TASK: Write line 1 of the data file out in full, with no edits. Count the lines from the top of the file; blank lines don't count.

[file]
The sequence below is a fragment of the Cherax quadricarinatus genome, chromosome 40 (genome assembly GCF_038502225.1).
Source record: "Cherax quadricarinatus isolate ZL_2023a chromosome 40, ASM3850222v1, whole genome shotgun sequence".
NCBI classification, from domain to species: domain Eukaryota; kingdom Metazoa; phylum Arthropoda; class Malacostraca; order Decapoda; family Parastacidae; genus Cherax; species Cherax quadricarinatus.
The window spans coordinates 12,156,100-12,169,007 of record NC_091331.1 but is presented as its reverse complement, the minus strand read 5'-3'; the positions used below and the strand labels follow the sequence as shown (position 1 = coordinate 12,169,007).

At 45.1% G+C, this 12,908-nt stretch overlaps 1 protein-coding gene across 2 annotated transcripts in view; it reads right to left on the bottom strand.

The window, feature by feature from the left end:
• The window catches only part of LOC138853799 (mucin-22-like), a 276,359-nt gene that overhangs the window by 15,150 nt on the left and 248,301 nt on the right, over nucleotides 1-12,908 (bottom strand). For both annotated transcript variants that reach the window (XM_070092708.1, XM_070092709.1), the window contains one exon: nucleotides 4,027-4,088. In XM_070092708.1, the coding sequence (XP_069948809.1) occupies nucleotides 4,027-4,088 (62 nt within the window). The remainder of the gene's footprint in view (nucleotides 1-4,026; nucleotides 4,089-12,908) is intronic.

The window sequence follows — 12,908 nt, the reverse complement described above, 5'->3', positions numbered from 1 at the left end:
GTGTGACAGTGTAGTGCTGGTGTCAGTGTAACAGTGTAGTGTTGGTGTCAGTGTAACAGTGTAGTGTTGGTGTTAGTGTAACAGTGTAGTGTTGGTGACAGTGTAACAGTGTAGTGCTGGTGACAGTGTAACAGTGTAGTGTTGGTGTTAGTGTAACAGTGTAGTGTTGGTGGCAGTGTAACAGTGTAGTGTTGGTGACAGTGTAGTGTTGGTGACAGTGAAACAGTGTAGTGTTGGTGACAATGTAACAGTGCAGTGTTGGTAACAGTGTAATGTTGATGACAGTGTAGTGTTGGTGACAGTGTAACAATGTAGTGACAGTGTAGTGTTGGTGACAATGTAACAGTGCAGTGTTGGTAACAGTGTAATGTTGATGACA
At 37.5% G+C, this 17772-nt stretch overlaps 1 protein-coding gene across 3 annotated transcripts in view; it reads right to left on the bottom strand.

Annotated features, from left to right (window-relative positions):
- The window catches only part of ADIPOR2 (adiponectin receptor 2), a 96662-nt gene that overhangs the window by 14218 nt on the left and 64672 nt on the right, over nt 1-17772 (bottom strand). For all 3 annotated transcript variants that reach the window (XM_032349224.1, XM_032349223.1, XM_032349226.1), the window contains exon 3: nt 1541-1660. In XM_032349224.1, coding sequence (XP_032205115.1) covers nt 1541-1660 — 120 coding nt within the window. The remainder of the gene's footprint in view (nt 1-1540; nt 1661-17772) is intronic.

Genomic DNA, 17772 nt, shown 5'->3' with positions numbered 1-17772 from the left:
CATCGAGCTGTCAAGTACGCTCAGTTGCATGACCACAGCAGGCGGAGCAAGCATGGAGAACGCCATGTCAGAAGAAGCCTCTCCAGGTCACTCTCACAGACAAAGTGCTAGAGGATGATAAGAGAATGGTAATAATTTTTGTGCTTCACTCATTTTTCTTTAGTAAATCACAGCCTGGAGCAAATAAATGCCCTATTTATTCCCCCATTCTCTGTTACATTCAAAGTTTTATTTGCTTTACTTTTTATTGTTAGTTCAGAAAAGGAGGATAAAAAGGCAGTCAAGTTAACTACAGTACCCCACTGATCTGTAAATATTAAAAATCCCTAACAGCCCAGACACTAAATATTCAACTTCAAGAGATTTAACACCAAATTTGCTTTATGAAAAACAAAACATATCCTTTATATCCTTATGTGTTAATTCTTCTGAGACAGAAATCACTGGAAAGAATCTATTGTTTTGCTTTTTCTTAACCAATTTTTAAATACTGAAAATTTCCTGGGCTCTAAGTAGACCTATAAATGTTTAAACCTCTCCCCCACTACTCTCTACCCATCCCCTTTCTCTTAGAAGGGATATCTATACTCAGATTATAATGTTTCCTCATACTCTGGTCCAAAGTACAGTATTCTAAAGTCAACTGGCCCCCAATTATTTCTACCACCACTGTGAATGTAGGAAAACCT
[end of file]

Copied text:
The sequence below is a fragment of the Cherax quadricarinatus genome, chromosome 40 (genome assembly GCF_038502225.1).